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How to Choose Contact Lenses

How to Choose Contact Lenses

Life is full of choices. Every day we choose where and what to eat, whether to go to the gym, and what route to take to get to work, school, and wherever else we need to go. Sometimes, we feel overwhelmed by the number of choices presented to us and wish someone could choose for us. 

When it comes to choosing your contact lenses, there are too many factors related to your personal comfort and preference for someone to make a choice for you. However, as eye health professionals, we do have advice on how to narrow down your options. 

In this article, we are helping you choose the best contact lenses for your vision prescription. 


Five Steps to Choosing the Right Contact Lenses

1) Schedule an Eye Exam

The first step to choosing your contact lenses is to schedule an eye exam. You will not be able to get the right contacts until you know your prescription. 

If it has been a while or several years since your last exam, there is a good chance your prescription will need to be adjusted. Comprehensive eye tests for health and visual concerns, including screenings for youngsters and the elderly, are included in our eye exams. 

2) Understand Your Vision Prescription

Once you have your prescription, understanding it will be key to determining what contact lenses are best for you. Your vision concerns could include:

  • Nearsightedness: Myopia (nearsightedness) means you can clear up close, but things can become hazy when they are far away.
  • Farsightedness: Hyperopia (farsightedness) means you can see well far away, but things up close can be difficult to decipher. 
  • Astigmatism: can make what you see blurry at every distance. It can also bend images. It happens when your cornea creates more than one focal point.
  • Presbyopia: Presbyopia is age-related loss of close-up vision, often resulting in the need for reading glasses. 
  • Corneal Irregularities: This is often used to describe what happens when a person begins to have changes on the front of the eye where the contact lenses sit that cause distorted vision.

Your specific vision issues will factor into what kind of contact lenses will work best for you.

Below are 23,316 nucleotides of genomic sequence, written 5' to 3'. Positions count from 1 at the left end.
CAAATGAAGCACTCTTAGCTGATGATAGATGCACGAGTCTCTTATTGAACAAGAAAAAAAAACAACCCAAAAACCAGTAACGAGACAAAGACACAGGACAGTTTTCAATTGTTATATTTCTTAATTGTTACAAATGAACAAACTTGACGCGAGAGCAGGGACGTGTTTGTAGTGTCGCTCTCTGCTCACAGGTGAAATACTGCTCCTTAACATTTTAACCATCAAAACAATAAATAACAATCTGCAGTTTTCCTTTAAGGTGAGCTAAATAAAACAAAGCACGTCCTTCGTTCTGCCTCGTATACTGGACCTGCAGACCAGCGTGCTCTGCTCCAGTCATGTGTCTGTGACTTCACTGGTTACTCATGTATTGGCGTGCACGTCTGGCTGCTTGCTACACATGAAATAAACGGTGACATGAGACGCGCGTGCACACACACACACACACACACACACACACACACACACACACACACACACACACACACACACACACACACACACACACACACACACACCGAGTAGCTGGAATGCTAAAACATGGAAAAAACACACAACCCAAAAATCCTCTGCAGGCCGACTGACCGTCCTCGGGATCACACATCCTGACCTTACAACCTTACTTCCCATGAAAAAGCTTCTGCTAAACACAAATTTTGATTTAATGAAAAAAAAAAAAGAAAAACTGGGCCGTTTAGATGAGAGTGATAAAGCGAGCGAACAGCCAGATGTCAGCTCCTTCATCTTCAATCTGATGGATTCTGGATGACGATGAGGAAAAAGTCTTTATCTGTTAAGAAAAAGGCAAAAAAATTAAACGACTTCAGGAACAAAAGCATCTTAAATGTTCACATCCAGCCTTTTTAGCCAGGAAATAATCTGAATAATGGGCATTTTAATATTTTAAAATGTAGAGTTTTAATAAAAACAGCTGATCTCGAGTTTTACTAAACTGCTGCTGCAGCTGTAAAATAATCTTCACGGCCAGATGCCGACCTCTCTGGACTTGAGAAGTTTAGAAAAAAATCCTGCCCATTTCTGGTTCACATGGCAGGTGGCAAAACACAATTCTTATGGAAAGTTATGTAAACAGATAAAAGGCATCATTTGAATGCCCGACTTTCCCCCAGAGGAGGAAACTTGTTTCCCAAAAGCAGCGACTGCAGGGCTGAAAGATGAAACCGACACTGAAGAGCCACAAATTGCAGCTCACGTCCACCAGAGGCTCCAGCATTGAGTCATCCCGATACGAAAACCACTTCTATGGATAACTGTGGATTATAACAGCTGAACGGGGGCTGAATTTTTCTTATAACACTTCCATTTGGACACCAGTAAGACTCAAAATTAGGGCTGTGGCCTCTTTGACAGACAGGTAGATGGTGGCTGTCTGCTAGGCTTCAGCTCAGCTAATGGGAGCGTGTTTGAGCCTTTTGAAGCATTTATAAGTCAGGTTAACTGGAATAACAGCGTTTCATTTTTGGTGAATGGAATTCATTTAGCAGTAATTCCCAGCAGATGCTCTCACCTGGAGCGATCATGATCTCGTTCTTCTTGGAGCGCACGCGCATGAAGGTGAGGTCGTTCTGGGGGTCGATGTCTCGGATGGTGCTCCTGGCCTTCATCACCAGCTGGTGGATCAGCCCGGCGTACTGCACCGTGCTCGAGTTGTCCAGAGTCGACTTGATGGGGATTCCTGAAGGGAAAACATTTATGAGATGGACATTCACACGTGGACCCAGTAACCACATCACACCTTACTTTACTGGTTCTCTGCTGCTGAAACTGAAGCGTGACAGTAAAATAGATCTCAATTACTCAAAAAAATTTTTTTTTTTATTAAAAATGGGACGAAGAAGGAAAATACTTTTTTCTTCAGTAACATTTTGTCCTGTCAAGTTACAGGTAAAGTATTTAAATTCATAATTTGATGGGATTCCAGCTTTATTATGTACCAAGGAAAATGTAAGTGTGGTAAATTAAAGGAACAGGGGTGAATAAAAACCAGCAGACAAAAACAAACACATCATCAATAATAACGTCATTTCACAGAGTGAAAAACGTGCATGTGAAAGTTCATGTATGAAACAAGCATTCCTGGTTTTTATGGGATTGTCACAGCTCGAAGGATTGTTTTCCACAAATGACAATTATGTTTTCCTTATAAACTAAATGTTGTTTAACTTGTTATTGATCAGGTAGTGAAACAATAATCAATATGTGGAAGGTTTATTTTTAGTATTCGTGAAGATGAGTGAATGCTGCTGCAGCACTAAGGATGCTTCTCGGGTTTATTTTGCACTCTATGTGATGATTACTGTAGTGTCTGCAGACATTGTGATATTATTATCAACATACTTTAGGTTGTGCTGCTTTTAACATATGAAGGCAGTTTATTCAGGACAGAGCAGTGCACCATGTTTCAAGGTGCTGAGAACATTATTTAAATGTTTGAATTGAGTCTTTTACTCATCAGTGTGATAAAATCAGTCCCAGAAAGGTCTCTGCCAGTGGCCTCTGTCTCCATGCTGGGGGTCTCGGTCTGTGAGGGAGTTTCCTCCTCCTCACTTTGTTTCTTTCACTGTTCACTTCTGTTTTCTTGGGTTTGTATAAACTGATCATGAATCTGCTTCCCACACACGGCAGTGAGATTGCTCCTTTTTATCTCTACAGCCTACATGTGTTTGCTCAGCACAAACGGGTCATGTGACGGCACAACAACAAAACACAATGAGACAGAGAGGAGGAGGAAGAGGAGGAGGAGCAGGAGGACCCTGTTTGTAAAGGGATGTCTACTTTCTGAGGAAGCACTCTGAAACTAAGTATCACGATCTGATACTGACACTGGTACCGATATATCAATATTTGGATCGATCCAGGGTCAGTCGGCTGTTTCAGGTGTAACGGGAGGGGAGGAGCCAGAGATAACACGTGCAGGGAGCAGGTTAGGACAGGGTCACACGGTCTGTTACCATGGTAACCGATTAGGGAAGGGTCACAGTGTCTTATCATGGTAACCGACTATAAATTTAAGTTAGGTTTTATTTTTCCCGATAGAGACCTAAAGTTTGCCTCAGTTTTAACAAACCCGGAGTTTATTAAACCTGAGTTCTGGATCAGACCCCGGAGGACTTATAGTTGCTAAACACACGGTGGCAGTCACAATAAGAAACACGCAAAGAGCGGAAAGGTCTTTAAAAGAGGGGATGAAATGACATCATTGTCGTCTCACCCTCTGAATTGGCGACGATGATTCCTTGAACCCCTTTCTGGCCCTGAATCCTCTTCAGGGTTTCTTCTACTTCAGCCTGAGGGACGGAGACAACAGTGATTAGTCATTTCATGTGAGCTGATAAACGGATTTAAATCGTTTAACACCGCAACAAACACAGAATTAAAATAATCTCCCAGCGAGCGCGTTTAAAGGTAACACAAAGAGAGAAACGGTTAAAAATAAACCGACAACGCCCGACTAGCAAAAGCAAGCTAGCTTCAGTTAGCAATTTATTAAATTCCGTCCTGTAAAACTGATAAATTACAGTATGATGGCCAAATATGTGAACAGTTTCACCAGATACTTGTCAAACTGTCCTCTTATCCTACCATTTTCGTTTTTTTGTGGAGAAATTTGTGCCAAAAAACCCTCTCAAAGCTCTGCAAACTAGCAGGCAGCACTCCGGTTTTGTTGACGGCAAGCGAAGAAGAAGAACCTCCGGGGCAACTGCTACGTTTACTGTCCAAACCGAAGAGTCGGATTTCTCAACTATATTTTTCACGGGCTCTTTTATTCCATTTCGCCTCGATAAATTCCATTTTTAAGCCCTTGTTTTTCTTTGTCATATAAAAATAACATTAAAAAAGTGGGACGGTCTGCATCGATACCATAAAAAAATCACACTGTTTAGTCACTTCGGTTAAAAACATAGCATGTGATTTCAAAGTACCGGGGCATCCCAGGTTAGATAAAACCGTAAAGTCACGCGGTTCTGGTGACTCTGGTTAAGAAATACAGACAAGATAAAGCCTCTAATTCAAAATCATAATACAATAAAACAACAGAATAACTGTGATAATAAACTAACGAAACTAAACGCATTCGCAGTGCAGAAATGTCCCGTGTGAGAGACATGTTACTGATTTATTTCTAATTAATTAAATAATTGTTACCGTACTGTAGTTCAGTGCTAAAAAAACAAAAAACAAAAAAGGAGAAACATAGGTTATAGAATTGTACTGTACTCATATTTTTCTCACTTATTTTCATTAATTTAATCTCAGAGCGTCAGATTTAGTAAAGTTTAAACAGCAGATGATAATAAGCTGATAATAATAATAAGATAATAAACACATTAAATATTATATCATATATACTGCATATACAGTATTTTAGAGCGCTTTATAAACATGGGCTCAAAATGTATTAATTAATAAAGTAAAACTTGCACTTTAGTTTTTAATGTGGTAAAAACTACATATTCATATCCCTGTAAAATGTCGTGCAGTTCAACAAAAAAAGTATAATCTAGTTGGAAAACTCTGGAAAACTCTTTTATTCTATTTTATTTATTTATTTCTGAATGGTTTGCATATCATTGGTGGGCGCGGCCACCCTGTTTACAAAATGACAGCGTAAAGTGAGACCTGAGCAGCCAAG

3) Know the Difference Between Soft Lenses and Rigid Lenses

Your contact lenses will be either rigid or soft. Here are the key differences.

Hard or Rigid Contact Lenses 

For most vision disorders, rigid or hard contact lenses provide clear, crisp vision. They are usually more breathable than soft contact lenses, lowering the risk of infection. The majority of hard contact lenses must be removed at night for cleaning and disinfection; however, others can be worn for an extended period of time. 

Soft Contact Lenses

Soft contact lenses are the most common type of contact lenses. They are more comfortable to use than stiff lenses, and it is easier to make the adjustment to them from glasses. The ultimate choice between these two types of lenses will come down to your preference and your optometrist’s recommendation.

4) Know the Differences Between Daily, Extended-Use, and Disposable Lenses

You need to know the differences between daily, extended, and disposable lenses. 

  • Daily Wear Soft Lenses: The least expensive choice is soft daily wear lenses. These lenses are worn during the day and then removed at night to be cleaned and disinfected. The length of time you can wear a single pair of daily wear lenses varies depending on the manufacturer.
  • Extended Wear Soft Contact Lenses: You can wear extended wear soft contact lenses when sleeping; most must be removed at least once a week for cleaning and disinfecting but there are a few that are approved to leave in up to 30 days. It is important to note, however, that nighttime use raises the risk of eye infections, so many discourage their use.
  • Disposable Lenses: Compared to other soft contact lenses, disposable lenses are the safest to wear. The lenses can be worn during the day and removed at night. You can use them for the recommended amount of time, such as daily, bi-weekly, or monthly, and then throw them away.  The shorter the wearing cycle, the greater the safety and comfort level is.

5) Take Care of Your Eyes and Contacts 

Once you have made your choice, you must commit to taking care of your contact lenses (unless you are using daily disposable lenses). For reusable lenses, it is vital to be vigilant about taking them out as prescribed, cleaning, and disinfecting them. 

Additionally, it is important to take care of your eyes. If you have allergies or experience dry eyes, you may need to switch from contacts to glasses during some seasons. 

Asheville Vision and Wellness Can Help

Asheville Vision and Wellness has the experience and expertise to help you make the right choice regarding your contact lenses. Our office is located in South Asheville, off I-26; exit 37 is designed to meet both your eye health and your prescription needs. 

Our contact lens technicians and doctors can take the confusion out of buying contacts. To find out more about how you can get help choosing the right contacts, reach out to our team to schedule an appointment